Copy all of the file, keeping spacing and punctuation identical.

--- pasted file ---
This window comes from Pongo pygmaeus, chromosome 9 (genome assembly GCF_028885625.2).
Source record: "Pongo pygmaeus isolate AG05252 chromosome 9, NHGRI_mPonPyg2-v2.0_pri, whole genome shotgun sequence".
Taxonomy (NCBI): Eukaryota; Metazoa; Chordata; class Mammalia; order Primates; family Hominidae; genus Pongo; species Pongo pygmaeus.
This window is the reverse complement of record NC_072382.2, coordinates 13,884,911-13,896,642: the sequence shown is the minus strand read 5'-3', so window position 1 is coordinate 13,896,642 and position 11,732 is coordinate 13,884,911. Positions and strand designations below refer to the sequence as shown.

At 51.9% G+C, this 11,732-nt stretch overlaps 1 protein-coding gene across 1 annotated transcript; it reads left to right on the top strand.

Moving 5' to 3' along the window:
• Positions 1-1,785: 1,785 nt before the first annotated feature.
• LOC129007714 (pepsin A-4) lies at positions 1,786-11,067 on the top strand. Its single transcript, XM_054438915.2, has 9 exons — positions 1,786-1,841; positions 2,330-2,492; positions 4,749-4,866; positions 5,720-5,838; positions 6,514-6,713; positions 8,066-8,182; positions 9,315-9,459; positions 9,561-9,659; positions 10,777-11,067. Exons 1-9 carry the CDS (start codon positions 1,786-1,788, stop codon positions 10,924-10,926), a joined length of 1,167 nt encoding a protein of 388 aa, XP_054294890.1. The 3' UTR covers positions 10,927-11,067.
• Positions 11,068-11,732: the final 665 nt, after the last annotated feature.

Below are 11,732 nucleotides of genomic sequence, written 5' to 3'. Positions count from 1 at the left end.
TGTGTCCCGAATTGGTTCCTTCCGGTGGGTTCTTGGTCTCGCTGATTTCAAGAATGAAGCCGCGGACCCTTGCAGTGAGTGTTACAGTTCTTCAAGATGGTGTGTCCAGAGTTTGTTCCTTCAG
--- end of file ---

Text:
This window comes from Pongo pygmaeus, chromosome 9 (genome assembly GCF_028885625.2).
Source record: "Pongo pygmaeus isolate AG05252 chromosome 9, NHGRI_mPonPyg2-v2.0_pri, whole genome shotgun sequence".
Taxonomy (NCBI): Eukaryota; Metazoa; Chordata; class Mammalia; order Primates; family Hominidae; genus Pongo; species Pongo pygmaeus.
This window is the reverse complement of record NC_072382.2, coordinates 13,884,911-13,896,642: the sequence shown is the minus strand read 5'-3', so window position 1 is coordinate 13,896,642 and position 11,732 is coordinate 13,884,911. Positions and strand designations below refer to the sequence as shown.

At 51.9% G+C, this 11,732-nt stretch overlaps 1 protein-coding gene across 1 annotated transcript; it reads left to right on the top strand.

Moving 5' to 3' along the window:
• Positions 1-1,785: 1,785 nt before the first annotated feature.
• LOC129007714 (pepsin A-4) lies at positions 1,786-11,067 on the top strand. Its single transcript, XM_054438915.2, has 9 exons — positions 1,786-1,841; positions 2,330-2,492; positions 4,749-4,866; positions 5,720-5,838; positions 6,514-6,713; positions 8,066-8,182; positions 9,315-9,459; positions 9,561-9,659; positions 10,777-11,067. Exons 1-9 carry the CDS (start codon positions 1,786-1,788, stop codon positions 10,924-10,926), a joined length of 1,167 nt encoding a protein of 388 aa, XP_054294890.1. The 3' UTR covers positions 10,927-11,067.
• Positions 11,068-11,732: the final 665 nt, after the last annotated feature.

Below are 11,732 nucleotides of genomic sequence, written 5' to 3'. Positions count from 1 at the left end.
TGTGTCCCGAATTGGTTCCTTCCGGTGGGTTCTTGGTCTCGCTGATTTCAAGAATGAAGCCGCGGACCCTTGCAGTGAGTGTTACAGTTCTTCAAGATGGTGTGTCCAGAGTTTGTTCCTTCAG